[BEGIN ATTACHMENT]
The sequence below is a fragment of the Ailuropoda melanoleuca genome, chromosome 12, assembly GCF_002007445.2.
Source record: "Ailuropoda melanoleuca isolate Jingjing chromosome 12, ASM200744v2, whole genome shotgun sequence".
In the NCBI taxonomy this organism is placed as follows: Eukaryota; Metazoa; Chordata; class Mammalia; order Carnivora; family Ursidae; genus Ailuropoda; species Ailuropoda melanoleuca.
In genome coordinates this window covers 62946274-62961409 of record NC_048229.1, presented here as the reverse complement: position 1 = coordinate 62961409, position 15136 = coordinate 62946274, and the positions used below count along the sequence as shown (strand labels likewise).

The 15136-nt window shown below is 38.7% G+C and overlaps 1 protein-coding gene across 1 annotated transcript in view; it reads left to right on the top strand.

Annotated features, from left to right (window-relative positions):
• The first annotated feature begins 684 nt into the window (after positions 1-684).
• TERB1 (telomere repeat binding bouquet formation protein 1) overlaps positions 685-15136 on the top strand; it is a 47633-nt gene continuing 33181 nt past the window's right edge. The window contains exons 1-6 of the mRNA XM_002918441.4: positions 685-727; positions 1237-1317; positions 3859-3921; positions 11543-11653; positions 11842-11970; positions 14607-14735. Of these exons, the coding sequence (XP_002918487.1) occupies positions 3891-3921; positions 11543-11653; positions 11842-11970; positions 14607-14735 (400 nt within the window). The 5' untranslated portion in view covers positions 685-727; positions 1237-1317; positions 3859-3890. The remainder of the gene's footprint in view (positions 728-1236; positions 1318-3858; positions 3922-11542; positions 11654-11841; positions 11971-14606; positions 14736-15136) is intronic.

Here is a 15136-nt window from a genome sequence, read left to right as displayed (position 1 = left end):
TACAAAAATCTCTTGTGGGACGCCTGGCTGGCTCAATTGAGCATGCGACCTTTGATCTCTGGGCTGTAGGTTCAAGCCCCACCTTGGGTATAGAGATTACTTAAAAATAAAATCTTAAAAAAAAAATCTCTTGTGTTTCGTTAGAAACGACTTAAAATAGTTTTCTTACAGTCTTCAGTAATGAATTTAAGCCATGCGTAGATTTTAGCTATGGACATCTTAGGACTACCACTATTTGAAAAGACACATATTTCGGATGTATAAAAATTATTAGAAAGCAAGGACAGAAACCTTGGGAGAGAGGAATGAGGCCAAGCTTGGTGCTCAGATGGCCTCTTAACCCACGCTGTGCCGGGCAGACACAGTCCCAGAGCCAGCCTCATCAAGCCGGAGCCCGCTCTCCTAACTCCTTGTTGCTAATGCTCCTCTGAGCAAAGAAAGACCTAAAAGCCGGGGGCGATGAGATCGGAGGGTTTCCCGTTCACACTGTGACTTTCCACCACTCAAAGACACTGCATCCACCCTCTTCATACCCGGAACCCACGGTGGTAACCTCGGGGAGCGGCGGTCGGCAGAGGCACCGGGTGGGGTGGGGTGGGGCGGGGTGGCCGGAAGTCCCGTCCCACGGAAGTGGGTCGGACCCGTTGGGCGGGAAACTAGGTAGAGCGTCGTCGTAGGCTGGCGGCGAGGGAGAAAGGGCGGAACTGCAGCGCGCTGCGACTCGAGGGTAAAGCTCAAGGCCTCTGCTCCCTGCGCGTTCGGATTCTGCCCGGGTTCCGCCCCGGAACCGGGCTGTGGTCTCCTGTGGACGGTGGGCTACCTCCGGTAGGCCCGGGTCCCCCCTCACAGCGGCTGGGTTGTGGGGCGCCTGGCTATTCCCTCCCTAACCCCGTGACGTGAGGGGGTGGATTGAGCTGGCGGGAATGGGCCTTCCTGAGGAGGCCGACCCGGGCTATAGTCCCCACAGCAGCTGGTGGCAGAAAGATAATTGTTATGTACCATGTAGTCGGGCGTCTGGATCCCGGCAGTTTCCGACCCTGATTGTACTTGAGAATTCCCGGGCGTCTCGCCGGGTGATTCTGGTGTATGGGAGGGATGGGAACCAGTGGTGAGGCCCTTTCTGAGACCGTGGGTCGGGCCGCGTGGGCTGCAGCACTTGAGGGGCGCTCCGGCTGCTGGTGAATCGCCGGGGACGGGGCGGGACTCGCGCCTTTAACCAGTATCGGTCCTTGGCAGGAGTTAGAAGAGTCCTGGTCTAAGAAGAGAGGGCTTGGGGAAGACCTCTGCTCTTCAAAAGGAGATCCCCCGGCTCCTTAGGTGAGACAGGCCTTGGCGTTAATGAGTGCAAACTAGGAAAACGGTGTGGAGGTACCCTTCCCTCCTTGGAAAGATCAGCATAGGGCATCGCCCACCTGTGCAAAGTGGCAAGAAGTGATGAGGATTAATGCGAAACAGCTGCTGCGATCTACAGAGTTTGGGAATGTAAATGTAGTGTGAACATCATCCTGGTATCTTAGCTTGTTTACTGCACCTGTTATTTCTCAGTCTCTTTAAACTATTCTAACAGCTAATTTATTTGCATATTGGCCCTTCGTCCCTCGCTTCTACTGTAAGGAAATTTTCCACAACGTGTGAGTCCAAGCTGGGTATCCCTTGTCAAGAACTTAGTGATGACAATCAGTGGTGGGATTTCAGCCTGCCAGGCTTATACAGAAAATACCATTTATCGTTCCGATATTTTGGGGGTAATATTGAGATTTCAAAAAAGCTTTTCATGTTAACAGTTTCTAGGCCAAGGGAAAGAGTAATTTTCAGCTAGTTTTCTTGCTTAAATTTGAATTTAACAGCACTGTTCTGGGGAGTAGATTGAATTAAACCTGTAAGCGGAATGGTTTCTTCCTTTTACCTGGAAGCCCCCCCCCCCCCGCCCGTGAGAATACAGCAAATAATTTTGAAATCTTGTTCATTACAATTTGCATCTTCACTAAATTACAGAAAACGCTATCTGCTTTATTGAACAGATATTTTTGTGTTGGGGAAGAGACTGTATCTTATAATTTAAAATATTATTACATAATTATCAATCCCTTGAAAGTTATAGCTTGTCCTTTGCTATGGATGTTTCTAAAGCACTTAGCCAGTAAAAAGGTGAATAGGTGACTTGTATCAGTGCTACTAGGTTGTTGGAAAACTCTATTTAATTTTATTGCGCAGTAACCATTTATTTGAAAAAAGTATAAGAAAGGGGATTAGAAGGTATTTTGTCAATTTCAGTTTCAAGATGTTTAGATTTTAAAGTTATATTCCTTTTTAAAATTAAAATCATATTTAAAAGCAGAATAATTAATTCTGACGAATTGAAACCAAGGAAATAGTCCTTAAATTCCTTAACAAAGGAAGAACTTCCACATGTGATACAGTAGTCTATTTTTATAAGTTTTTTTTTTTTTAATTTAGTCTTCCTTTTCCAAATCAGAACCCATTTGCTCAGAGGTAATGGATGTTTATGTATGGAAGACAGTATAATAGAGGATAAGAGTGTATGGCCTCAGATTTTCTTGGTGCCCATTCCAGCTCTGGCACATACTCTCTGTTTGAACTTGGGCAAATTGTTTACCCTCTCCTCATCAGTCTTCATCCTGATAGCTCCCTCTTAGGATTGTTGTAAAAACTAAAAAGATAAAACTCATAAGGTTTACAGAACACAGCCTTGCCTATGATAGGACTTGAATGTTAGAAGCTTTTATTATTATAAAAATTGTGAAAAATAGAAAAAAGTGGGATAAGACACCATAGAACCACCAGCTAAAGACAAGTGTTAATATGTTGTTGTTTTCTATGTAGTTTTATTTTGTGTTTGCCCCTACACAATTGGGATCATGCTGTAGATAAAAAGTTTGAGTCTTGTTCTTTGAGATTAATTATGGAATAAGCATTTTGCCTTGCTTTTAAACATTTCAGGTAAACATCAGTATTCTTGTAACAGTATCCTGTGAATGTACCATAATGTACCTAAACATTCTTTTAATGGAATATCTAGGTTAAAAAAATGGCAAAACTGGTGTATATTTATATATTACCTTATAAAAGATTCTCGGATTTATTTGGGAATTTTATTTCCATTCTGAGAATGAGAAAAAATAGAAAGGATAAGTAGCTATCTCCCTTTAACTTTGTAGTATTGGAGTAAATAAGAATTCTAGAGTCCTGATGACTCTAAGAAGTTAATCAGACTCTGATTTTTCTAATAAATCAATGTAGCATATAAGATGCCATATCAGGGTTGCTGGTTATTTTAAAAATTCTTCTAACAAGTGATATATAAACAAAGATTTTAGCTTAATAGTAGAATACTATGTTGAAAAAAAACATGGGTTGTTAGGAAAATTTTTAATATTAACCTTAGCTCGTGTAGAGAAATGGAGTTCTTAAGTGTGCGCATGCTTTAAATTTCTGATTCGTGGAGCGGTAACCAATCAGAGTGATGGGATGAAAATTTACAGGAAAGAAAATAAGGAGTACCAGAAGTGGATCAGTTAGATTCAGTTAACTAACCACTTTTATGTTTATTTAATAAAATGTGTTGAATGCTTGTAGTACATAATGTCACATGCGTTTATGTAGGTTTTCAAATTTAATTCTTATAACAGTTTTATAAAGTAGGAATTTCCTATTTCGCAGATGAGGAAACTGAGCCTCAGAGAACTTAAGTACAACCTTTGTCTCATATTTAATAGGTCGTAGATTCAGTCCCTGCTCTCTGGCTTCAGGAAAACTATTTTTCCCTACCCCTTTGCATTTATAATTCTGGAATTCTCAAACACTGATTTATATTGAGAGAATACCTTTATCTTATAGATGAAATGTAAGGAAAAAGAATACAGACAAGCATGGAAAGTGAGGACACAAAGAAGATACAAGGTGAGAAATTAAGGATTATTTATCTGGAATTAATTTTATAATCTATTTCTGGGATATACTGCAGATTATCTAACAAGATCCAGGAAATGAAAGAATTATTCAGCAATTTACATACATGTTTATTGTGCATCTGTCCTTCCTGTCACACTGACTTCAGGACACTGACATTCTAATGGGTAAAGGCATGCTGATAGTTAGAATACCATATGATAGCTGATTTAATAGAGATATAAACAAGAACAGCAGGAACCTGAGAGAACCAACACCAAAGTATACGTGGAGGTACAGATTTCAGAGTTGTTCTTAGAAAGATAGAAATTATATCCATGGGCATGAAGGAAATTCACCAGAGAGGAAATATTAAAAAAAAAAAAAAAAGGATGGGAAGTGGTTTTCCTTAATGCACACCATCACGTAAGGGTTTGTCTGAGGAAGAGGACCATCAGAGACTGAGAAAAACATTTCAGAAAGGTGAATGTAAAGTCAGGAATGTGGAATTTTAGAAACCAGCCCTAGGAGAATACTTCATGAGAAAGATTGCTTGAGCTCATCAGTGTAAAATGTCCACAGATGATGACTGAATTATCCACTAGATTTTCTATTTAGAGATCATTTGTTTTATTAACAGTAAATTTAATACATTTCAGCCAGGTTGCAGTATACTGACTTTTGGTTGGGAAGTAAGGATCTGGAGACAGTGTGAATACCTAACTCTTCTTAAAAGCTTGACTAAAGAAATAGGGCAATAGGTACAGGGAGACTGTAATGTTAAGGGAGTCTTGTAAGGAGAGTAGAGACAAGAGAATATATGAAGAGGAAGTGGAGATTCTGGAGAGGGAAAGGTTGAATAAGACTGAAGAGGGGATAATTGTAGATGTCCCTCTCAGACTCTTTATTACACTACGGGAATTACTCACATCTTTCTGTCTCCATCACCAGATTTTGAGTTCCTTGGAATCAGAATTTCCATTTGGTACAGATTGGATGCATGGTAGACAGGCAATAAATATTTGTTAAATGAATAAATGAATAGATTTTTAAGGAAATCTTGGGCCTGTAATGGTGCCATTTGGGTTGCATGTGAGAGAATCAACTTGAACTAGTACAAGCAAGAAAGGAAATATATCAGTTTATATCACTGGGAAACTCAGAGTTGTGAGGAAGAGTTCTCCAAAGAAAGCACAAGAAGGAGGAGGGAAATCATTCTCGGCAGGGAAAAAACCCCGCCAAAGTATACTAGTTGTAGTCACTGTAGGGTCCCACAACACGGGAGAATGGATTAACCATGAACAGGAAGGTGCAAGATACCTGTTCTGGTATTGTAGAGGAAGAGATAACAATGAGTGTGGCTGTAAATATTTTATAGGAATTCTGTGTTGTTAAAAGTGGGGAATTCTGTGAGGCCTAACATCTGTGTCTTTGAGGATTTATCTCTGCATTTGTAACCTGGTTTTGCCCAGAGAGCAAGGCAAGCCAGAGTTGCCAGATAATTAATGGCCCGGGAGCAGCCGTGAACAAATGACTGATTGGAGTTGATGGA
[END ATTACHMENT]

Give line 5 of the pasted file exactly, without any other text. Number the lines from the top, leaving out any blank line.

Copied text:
The 15136-nt window shown below is 38.7% G+C and overlaps 1 protein-coding gene across 1 annotated transcript in view; it reads left to right on the top strand.